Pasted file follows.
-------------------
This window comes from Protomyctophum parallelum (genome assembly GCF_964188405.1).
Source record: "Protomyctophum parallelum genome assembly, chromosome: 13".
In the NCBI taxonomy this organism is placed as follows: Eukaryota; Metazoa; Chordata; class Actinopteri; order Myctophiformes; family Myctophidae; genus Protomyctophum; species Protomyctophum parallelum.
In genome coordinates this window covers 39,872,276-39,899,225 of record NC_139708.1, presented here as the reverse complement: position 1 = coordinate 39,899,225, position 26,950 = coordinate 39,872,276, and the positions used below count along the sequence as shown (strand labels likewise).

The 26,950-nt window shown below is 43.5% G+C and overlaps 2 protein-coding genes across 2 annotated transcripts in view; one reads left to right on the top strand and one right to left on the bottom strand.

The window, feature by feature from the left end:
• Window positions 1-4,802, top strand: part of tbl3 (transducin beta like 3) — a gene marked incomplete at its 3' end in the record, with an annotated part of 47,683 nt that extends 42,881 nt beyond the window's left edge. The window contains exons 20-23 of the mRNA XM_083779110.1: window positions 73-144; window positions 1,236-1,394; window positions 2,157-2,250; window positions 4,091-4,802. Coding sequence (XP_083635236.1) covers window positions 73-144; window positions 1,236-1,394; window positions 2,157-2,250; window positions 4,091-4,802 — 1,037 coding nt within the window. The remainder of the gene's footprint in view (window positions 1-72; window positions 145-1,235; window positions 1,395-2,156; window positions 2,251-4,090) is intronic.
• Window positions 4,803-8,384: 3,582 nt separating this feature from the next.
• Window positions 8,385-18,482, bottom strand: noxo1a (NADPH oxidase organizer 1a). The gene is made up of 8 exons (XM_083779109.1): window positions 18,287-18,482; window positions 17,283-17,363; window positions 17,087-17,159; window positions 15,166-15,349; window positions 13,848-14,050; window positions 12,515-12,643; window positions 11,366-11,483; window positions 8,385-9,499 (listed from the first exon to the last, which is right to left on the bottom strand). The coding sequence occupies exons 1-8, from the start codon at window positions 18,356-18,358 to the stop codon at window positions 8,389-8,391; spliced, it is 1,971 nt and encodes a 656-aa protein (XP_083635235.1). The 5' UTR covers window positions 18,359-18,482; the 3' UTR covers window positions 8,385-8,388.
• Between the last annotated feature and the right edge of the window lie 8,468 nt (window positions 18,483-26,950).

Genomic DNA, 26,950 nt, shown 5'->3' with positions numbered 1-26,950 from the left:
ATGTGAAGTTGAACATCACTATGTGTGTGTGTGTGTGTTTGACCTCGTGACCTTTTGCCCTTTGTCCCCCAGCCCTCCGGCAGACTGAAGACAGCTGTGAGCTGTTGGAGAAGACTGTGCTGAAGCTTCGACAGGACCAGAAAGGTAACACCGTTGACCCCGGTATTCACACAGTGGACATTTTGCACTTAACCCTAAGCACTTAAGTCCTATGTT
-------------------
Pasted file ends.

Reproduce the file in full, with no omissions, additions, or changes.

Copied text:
This window comes from Protomyctophum parallelum (genome assembly GCF_964188405.1).
Source record: "Protomyctophum parallelum genome assembly, chromosome: 13".
In the NCBI taxonomy this organism is placed as follows: Eukaryota; Metazoa; Chordata; class Actinopteri; order Myctophiformes; family Myctophidae; genus Protomyctophum; species Protomyctophum parallelum.
In genome coordinates this window covers 39,872,276-39,899,225 of record NC_139708.1, presented here as the reverse complement: position 1 = coordinate 39,899,225, position 26,950 = coordinate 39,872,276, and the positions used below count along the sequence as shown (strand labels likewise).

The 26,950-nt window shown below is 43.5% G+C and overlaps 2 protein-coding genes across 2 annotated transcripts in view; one reads left to right on the top strand and one right to left on the bottom strand.

The window, feature by feature from the left end:
• Window positions 1-4,802, top strand: part of tbl3 (transducin beta like 3) — a gene marked incomplete at its 3' end in the record, with an annotated part of 47,683 nt that extends 42,881 nt beyond the window's left edge. The window contains exons 20-23 of the mRNA XM_083779110.1: window positions 73-144; window positions 1,236-1,394; window positions 2,157-2,250; window positions 4,091-4,802. Coding sequence (XP_083635236.1) covers window positions 73-144; window positions 1,236-1,394; window positions 2,157-2,250; window positions 4,091-4,802 — 1,037 coding nt within the window. The remainder of the gene's footprint in view (window positions 1-72; window positions 145-1,235; window positions 1,395-2,156; window positions 2,251-4,090) is intronic.
• Window positions 4,803-8,384: 3,582 nt separating this feature from the next.
• Window positions 8,385-18,482, bottom strand: noxo1a (NADPH oxidase organizer 1a). The gene is made up of 8 exons (XM_083779109.1): window positions 18,287-18,482; window positions 17,283-17,363; window positions 17,087-17,159; window positions 15,166-15,349; window positions 13,848-14,050; window positions 12,515-12,643; window positions 11,366-11,483; window positions 8,385-9,499 (listed from the first exon to the last, which is right to left on the bottom strand). The coding sequence occupies exons 1-8, from the start codon at window positions 18,356-18,358 to the stop codon at window positions 8,389-8,391; spliced, it is 1,971 nt and encodes a 656-aa protein (XP_083635235.1). The 5' UTR covers window positions 18,359-18,482; the 3' UTR covers window positions 8,385-8,388.
• Between the last annotated feature and the right edge of the window lie 8,468 nt (window positions 18,483-26,950).

Genomic DNA, 26,950 nt, shown 5'->3' with positions numbered 1-26,950 from the left:
ATGTGAAGTTGAACATCACTATGTGTGTGTGTGTGTGTTTGACCTCGTGACCTTTTGCCCTTTGTCCCCCAGCCCTCCGGCAGACTGAAGACAGCTGTGAGCTGTTGGAGAAGACTGTGCTGAAGCTTCGACAGGACCAGAAAGGTAACACCGTTGACCCCGGTATTCACACAGTGGACATTTTGCACTTAACCCTAAGCACTTAAGTCCTATGTT